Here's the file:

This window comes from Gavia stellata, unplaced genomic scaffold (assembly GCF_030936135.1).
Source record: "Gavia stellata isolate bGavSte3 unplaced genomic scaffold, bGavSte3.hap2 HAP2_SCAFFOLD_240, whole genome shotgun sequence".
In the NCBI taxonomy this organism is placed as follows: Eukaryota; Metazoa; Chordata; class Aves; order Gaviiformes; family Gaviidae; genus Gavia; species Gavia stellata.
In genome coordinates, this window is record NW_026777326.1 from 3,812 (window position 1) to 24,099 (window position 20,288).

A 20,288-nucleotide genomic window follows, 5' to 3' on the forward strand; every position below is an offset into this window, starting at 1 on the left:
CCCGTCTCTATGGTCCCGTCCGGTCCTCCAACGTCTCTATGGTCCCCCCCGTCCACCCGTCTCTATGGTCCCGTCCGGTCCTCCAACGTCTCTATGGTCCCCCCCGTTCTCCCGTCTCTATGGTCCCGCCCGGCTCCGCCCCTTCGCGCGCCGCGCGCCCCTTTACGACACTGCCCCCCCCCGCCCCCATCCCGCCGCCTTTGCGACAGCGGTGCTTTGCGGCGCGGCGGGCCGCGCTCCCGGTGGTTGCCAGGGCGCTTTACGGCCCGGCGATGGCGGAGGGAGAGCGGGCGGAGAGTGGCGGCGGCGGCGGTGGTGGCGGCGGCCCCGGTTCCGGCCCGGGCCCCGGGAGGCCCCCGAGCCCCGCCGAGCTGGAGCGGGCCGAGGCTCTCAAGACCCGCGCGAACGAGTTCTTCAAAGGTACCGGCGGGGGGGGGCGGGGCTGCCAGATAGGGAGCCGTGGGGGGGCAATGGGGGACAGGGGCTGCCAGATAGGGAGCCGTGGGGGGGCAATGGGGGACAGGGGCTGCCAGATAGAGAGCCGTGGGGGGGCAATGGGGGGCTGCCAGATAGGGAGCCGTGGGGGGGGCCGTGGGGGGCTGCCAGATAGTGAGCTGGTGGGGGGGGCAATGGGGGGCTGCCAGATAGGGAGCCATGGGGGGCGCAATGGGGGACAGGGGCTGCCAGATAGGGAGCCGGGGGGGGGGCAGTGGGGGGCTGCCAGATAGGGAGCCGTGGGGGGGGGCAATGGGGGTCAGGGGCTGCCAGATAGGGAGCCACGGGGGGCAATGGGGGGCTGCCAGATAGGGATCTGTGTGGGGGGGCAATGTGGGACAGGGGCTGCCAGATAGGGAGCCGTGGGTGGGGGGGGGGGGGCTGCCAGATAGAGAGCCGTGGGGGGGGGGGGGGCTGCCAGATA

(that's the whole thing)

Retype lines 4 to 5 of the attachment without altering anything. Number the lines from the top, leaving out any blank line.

In genome coordinates, this window is record NW_026777326.1 from 3,812 (window position 1) to 24,099 (window position 20,288).

A 20,288-nucleotide genomic window follows, 5' to 3' on the forward strand; every position below is an offset into this window, starting at 1 on the left: